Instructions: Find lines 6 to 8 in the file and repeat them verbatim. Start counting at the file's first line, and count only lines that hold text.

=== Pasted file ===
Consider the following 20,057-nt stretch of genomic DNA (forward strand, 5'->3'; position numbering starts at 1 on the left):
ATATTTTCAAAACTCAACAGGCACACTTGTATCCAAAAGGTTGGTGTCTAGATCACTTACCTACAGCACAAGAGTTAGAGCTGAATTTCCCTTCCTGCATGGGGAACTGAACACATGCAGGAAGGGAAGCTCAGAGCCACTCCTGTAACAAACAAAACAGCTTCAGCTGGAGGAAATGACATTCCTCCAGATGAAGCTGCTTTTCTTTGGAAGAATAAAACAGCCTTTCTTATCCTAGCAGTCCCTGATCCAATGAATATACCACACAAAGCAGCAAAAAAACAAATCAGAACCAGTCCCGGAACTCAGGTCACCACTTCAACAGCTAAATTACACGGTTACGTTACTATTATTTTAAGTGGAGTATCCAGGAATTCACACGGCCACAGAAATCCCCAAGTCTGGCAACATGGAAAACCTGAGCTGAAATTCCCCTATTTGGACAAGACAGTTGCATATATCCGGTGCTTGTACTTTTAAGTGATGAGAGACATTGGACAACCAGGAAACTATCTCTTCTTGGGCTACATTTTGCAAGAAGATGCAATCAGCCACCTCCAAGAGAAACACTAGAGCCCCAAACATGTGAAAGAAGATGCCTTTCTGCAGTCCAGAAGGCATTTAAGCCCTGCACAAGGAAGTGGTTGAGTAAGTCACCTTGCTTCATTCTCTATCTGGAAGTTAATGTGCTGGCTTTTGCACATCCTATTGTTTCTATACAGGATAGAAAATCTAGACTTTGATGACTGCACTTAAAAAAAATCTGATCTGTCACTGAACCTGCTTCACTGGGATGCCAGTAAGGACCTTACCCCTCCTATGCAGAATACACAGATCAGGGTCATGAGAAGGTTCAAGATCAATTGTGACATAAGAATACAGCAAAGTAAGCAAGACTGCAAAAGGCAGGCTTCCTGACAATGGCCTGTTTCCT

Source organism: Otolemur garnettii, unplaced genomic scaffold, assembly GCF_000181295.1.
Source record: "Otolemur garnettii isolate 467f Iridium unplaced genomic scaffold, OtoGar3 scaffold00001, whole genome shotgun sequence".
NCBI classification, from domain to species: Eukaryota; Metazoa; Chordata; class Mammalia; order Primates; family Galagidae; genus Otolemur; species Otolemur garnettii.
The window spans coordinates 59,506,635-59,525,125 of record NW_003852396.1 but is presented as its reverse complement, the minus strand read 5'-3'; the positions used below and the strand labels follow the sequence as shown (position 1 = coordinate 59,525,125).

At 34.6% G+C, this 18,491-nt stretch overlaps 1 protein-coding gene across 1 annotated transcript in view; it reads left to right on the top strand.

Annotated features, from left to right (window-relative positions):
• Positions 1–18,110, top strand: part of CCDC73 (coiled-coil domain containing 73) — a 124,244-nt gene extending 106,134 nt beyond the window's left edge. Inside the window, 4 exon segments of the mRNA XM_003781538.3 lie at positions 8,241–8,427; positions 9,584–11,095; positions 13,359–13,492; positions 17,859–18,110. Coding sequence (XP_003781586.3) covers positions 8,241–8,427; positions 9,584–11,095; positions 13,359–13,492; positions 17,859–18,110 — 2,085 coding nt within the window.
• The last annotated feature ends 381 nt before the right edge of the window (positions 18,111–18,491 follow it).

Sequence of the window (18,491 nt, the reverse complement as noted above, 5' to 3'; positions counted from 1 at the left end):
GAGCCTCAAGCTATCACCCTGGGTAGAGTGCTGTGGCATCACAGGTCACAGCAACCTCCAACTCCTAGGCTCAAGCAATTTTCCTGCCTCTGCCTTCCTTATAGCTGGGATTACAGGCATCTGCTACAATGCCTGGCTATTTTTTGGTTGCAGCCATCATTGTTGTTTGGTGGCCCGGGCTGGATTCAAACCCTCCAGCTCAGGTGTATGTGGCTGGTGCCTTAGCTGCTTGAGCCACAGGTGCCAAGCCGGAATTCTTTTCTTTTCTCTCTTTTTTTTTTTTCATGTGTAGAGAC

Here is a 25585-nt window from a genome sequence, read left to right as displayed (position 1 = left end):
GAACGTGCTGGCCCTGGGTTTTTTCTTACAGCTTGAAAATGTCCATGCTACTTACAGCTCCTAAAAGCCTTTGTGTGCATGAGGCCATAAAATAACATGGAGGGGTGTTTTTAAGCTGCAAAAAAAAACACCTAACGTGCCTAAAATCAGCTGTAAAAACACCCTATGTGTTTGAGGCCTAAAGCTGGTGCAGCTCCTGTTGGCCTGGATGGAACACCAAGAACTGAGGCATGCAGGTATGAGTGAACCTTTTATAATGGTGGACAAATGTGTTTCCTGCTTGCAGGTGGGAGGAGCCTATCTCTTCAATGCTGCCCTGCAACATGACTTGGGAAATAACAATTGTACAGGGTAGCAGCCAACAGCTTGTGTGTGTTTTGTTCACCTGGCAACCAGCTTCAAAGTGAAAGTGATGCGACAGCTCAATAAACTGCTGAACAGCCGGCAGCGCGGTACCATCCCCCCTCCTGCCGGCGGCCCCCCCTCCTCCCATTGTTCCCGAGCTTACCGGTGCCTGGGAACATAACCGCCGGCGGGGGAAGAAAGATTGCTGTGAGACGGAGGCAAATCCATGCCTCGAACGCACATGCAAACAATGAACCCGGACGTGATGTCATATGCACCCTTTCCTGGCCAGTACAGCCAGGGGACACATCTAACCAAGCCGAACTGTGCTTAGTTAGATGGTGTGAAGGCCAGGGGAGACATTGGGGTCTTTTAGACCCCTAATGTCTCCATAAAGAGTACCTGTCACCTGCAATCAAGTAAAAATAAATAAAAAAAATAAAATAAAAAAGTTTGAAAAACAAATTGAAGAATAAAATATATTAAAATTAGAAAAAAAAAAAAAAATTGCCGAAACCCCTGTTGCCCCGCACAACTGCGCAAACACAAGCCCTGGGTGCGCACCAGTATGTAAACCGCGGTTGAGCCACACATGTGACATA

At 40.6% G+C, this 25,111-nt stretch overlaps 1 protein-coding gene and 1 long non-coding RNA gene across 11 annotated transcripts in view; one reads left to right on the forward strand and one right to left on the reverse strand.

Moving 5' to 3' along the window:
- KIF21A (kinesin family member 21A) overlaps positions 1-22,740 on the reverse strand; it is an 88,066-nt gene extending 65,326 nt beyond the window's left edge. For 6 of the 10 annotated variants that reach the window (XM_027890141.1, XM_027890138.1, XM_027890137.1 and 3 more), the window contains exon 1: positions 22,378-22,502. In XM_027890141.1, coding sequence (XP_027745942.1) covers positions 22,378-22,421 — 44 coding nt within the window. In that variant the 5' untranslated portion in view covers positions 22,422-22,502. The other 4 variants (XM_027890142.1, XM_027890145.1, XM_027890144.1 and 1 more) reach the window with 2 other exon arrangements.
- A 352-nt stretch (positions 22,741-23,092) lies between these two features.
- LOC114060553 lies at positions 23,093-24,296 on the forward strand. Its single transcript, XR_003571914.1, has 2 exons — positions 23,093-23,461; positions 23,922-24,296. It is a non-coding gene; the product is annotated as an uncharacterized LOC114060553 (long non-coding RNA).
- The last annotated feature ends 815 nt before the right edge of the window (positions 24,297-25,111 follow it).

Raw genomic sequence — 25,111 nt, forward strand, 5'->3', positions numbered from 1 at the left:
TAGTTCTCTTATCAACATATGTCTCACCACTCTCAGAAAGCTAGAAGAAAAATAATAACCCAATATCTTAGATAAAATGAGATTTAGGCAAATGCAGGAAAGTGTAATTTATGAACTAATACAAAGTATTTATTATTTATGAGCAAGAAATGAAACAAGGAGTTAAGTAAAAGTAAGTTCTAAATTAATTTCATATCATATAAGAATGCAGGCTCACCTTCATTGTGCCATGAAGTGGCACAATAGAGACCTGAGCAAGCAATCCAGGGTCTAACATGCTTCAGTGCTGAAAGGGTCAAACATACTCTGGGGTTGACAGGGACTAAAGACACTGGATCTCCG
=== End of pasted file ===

The window spans coordinates 59,506,635-59,525,125 of record NW_003852396.1 but is presented as its reverse complement, the minus strand read 5'-3'; the positions used below and the strand labels follow the sequence as shown (position 1 = coordinate 59,525,125).

At 34.6% G+C, this 18,491-nt stretch overlaps 1 protein-coding gene across 1 annotated transcript in view; it reads left to right on the top strand.

Annotated features, from left to right (window-relative positions):